At the same time, their stock price is low compared to earnings. Value shares are often considered risk-free and suit conservative investors. Bold investors who seek large potential returns may not favour value stocks as the represented companies have little room for growth.
However, when you deal with inflation, value stocks perform the hedging function. Well-established quality companies were less sensitive to inflation and outperformed the global sharemarket, as measured by the MSCI World Index and other studies, in all inflationary scenarios. Their reliable business model allows quality companies to withstand inflation, recessions and other economic downturns with minimal losses.
Some examples of value stocks are Johnson & Johnson, Berkshire Hathaway, Procter & Gamble, Philip Morris, Walgreens Boots Alliance.
Small-caps stocks refer to the companies with the smallest market caps (the total worth of all their shares under $2 billion). Such stocks still have some room for growth unlike large-cap ones. They do especially well when the economy recovers, which is when inflation expectations rise. Their corporate earnings often grow faster when inflation is higher when it indicates people are spending and the economy is growing. Moreover, small-caps perform better in the long-term investment scenarios.
Among these shares, one may easily find inexpensive securities with little debt that generate ample free cash flow. There are also capital-light businesses with a history of increasing their dividends. These attributes have historically proven effective in inflationary periods.
Smaller companies in niche markets may be also better positioned to cope with rising prices, especially in consolidating industries. In the latter case, customers have fewer alternatives to choose from, so the businesses strive despite higher pricing. Think about small companies that produce specific automotive parts that are crucial for larger businesses. In addition, investors may focus on smaller companies that can pass their rising product costs to customers. It helps even small businesses to withstand inflation. Thus, B2B models may have advantage at inflationary times.
However, investors should be careful before buying penny small-caps stocks. There are often objective reasons why the shares are sold at such a low price. Businesses that sell securities at minimal prices are often young startups that have little experience in dealing with inflation. Although penny stocks may have a great long-term potential, they are highly speculative too. If you decide to buy one, make sure to check the background and financials of the company you invest in.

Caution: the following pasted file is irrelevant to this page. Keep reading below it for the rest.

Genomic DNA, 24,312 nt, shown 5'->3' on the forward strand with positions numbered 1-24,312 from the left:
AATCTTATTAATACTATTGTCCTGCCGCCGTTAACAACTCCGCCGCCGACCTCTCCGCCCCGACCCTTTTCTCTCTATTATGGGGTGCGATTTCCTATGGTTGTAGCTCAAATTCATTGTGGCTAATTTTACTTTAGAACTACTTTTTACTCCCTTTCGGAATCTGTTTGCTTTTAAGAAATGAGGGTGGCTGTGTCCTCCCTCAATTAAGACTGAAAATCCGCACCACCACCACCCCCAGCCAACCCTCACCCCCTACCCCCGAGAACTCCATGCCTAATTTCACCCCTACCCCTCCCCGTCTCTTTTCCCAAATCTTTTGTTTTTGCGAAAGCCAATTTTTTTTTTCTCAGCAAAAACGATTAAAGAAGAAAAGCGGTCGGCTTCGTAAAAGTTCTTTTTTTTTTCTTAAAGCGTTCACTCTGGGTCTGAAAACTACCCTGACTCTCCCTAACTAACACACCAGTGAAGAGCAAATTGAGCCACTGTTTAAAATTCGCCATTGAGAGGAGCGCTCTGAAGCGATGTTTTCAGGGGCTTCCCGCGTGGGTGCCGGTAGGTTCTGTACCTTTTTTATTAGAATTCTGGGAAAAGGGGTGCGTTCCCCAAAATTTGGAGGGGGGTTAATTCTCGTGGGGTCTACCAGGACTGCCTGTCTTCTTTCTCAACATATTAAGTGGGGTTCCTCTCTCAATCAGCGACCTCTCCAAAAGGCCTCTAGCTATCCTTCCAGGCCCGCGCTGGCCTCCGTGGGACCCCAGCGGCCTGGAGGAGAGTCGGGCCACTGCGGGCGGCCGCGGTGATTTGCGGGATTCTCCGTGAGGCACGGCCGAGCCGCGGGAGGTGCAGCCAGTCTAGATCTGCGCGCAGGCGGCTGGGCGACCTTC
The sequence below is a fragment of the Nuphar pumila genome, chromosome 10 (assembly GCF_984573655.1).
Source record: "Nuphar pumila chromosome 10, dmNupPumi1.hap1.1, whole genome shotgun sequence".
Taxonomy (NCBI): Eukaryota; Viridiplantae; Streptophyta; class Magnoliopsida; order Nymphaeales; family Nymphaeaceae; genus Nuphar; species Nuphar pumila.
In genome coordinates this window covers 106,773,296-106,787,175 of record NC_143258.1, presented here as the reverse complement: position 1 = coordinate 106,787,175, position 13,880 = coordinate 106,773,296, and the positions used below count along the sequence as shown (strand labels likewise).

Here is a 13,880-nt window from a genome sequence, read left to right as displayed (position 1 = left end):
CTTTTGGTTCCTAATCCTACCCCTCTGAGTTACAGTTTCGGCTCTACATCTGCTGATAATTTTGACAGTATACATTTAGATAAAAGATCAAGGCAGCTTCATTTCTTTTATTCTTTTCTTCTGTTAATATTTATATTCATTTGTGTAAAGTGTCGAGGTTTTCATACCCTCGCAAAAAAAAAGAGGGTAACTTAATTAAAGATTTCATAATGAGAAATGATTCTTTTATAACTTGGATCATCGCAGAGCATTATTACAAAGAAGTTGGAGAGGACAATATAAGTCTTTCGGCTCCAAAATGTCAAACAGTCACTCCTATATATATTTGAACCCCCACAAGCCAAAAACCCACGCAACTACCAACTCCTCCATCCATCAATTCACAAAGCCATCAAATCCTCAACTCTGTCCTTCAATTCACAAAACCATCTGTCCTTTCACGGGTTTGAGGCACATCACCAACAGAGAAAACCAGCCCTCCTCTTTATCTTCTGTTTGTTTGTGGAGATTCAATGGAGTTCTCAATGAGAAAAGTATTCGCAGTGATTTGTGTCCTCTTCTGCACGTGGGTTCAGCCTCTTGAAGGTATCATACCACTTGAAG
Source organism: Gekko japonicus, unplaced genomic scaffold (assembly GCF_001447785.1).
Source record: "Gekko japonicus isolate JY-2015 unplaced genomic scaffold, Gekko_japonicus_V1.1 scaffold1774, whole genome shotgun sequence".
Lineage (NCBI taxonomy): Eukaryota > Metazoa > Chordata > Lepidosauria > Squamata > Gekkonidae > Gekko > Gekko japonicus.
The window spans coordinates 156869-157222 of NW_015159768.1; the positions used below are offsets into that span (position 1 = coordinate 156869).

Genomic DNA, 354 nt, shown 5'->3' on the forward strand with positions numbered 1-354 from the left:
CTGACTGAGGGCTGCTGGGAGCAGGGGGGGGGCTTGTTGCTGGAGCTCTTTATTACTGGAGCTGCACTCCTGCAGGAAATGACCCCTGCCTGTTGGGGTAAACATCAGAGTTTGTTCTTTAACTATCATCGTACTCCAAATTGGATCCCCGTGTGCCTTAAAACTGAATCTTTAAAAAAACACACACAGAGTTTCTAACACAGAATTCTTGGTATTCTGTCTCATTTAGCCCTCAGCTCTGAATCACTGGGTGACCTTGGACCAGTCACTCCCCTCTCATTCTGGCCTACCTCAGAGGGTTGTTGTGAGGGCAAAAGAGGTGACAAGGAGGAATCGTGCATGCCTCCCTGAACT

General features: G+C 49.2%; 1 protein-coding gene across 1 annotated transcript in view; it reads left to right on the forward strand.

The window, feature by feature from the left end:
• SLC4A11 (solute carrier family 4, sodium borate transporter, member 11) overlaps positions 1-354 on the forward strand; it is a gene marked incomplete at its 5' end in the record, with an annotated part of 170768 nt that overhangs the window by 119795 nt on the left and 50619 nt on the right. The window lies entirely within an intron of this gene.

Low-volatility (safe) stocks
Low-volatility stocks have little or no reaction to economic changes. This happens when companies sell essential products or services and have a healthy competitive edge over their competitors. Check the corporate financial statements. Look for companies that grow their revenue and dividends steadily year after year. Nevertheless, remember that stock that’s 100% safe doesn’t exist, especially in such an unpredictable global crisis we’re still coping with. Allow for some imperfections.
When you’re looking for low volatility, consider businesses that are non-cyclical in nature. Cyclical companies are very sensitive to economic changes. They typically perform well in expansions and worse during recessions. At the same time, when the inflation is a result of rapid economic growth/rebound (like it happens now) cyclical companies are not that bad too. They sell products and services people refused or had no need to buy during the pandemic hardships. Now, as the economies rebound and citizens regain their purchasing power, they may consider an opportunity to buy cyclical goods even despite the rising prices.
When the local economy is unstable, adding stocks from countries where economies behave differently to your portfolio might be a good idea too. The easiest way to add some foreign exposure to your portfolio is through a fund. Otherwise, you’ll have to learn a great deal about foreign economies besides getting awareness of individual companies.
Global companies that operate across many regions are also usually well-protected against inflation influence in separate countries. They can manage the cash flow and assets more flexibly.